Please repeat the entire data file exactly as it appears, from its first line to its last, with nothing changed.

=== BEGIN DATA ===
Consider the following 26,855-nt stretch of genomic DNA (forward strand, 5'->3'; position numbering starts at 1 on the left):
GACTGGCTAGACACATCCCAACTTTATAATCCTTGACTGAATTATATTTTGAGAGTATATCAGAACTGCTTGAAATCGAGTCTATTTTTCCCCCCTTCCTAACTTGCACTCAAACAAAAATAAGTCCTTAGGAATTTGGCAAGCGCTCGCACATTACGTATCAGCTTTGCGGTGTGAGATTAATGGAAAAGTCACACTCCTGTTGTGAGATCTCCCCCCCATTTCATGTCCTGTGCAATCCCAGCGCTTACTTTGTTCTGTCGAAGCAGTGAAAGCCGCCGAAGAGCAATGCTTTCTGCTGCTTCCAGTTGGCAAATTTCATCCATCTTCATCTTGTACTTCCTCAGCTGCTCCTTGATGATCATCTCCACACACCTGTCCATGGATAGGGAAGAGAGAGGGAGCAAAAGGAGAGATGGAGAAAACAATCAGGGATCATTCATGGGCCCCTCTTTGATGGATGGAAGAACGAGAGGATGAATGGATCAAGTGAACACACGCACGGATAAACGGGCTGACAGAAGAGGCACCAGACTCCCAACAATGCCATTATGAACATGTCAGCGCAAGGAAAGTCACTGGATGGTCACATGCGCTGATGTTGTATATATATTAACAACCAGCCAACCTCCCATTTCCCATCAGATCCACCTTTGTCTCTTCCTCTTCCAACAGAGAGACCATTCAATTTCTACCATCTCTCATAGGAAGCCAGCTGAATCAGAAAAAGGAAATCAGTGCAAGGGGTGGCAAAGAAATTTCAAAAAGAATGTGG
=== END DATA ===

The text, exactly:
Consider the following 26,855-nt stretch of genomic DNA (forward strand, 5'->3'; position numbering starts at 1 on the left):
GACTGGCTAGACACATCCCAACTTTATAATCCTTGACTGAATTATATTTTGAGAGTATATCAGAACTGCTTGAAATCGAGTCTATTTTTCCCCCCTTCCTAACTTGCACTCAAACAAAAATAAGTCCTTAGGAATTTGGCAAGCGCTCGCACATTACGTATCAGCTTTGCGGTGTGAGATTAATGGAAAAGTCACACTCCTGTTGTGAGATCTCCCCCCCATTTCATGTCCTGTGCAATCCCAGCGCTTACTTTGTTCTGTCGAAGCAGTGAAAGCCGCCGAAGAGCAATGCTTTCTGCTGCTTCCAGTTGGCAAATTTCATCCATCTTCATCTTGTACTTCCTCAGCTGCTCCTTGATGATCATCTCCACACACCTGTCCATGGATAGGGAAGAGAGAGGGAGCAAAAGGAGAGATGGAGAAAACAATCAGGGATCATTCATGGGCCCCTCTTTGATGGATGGAAGAACGAGAGGATGAATGGATCAAGTGAACACACGCACGGATAAACGGGCTGACAGAAGAGGCACCAGACTCCCAACAATGCCATTATGAACATGTCAGCGCAAGGAAAGTCACTGGATGGTCACATGCGCTGATGTTGTATATATATTAACAACCAGCCAACCTCCCATTTCCCATCAGATCCACCTTTGTCTCTTCCTCTTCCAACAGAGAGACCATTCAATTTCTACCATCTCTCATAGGAAGCCAGCTGAATCAGAAAAAGGAAATCAGTGCAAGGGGTGGCAAAGAAATTTCAAAAAGAATGTGG